At a time when conservative international organisations including the World Bank and the International Energy Agency are warning that we are heading for 4 degrees or more of warming and that this will have devastating impacts for our children and all of humanity you would think that this issue would dominate election debates.
When the Climate Commission is telling us that current greenhouse gas emission reduction targets are nowhere near enough and that around 80% of fossil fuel reserves need to stay in the ground if we are to avoid dangerous climate change you would think that our leaders would be taking this seriously and telling us how they intend to address the problem.
You would think so but you would be wrong.
At the first election debate last night there was only one question about climate change and this was asked by Peter Hartcher from Fairfax (a transcript is available here).
Hartcher began his question: “Mr Abbott, setting aside some of your earlier comments on climate change, you said here in this Press Club in January that climate change is real, that humanity is contributing and that strong, effective policy is required to deal with it.”
Mr Abbott interrupted and said: “Thank you for remembering what I said, Peter.”
Hartcher continued: “I’m happy to quote you back to you any time, Mr Abbott. Particularly when I can get you to tell us if you’re going to honour your commitments because you and the Government have both committed to cut carbon emission by a minimum of 5 per cent by 2020 and up to as much as 25 per cent, depending on international progress. Under global negotiations, Australia will have to decide next year on the next phase. Will you keep your commitment? If there is global progress, will you agree to cut carbon emissions above and beyond the 5 per cent target? And Mr Rudd, part of that question for you - what would you do to help prepare Australia for climate change impacts?”
Mr Abbott began his response: “Well, Peter, I’d rather deal with the facts rather than with hypotheticals.”
Hartcher interrupted: “Your commitment is a hypothetical?”
Mr Abbott continued by saying “We will reduce emissions by 5 per cent by 2020” before going on to attack the government’s policies.
Hartcher interrupted: “Your commitment rather than Mr Rudd’s. If there is international progress, would you keep your commitment to consider cuts above and beyond the 5 per cent?”
Mr Abbott continued: “We’ve always said that if circumstances change we will adjust appropriately but there is no way that other countries are embracing the kind of carbon tax and the kind of Emissions Trading Scheme that Australia has…”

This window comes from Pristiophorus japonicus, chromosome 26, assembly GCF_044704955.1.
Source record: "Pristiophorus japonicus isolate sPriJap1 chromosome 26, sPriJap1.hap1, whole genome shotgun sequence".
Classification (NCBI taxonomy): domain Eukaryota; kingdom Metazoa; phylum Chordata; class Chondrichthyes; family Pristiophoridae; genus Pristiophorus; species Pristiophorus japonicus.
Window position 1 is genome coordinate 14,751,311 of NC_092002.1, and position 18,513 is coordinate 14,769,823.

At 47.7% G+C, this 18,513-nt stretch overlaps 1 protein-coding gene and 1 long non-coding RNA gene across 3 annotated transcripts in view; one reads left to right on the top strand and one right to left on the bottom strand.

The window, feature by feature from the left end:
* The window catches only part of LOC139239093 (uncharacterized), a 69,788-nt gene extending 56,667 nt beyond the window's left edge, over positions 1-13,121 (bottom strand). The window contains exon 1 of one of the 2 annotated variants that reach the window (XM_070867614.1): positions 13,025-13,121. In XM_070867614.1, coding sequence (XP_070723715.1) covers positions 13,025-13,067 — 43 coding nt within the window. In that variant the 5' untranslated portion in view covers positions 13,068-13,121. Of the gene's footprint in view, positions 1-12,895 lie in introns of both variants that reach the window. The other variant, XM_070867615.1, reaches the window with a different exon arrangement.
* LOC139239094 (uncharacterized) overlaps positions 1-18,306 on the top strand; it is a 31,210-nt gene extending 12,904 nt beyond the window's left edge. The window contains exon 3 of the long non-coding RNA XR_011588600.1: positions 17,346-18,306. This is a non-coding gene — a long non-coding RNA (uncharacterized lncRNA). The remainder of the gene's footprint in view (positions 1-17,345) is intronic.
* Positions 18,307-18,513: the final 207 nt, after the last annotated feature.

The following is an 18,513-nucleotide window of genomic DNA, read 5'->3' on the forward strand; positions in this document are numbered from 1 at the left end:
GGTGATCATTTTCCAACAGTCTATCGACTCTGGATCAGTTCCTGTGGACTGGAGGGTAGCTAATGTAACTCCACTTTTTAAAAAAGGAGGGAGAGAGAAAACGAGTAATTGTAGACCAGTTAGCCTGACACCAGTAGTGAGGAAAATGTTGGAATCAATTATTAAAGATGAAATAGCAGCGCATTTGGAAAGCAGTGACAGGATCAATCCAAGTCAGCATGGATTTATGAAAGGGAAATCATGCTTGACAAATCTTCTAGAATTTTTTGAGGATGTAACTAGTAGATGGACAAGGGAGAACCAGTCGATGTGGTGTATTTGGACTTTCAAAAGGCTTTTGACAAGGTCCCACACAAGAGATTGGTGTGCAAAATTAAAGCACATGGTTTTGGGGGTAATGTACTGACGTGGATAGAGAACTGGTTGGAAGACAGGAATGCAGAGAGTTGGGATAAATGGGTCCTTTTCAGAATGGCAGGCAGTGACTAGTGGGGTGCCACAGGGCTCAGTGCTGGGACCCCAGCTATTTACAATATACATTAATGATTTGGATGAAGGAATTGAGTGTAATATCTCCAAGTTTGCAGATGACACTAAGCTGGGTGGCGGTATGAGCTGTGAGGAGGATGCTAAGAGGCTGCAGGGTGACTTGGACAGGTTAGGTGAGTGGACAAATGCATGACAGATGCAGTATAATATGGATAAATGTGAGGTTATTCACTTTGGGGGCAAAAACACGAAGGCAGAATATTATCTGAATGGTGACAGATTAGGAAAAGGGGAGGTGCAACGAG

Mr Rudd began his response by saying “Let me tell you climate change is there front and centre and we will be doing a disservice to our kids and our grandkids if we do not act” before going on to list what the government has done and talking about the likely impacts on the Great Barrier Reef.
Debate moderator David Speers interrupted: “And your willingness to increase the target if the rest of the world shows action?”
Mr Rudd continued by saying “We honour our international obligations and will make a careful judgment about what the rest of the world does” before going on to talk about the decrease in the carbon price associated with the shift from the ‘carbon tax’ to an Emissions Trading Scheme and the decrease in greenhouse gas emissions from electricity generation since the government’s policies were introduced.
Neither leader directly affirmed their previous commitment to increase Australia’s emissions reductions target to 25% by 2020 if the international community agrees to stronger action. In fact both appeared to want to give the impression that they are committed to doing less rather than more to help prevent dangerous climate change.
As one on the wealthiest nations in the world which also has among the largest historical and current greenhouse gas emissions (per capita) we have an ethical duty to the children of today and tomorrow to be leading the way in terms of emissions reductions targets. Instead, the current targets mean that Australians will use four times as much of the carbon budget as the average global citizen, making us a nation of emissions bludgers and hurtling the world ever closer to climate disruption.
Both Kevin Rudd and Tony Abbott say they accept the findings of climate science and that strong, effective policy is required to prevent dangerous climate change. Yet from what they said last night one can only conclude that neither adequately comprehends the science and/or the scale and urgency of action that is required to protect the children of today and tomorrow.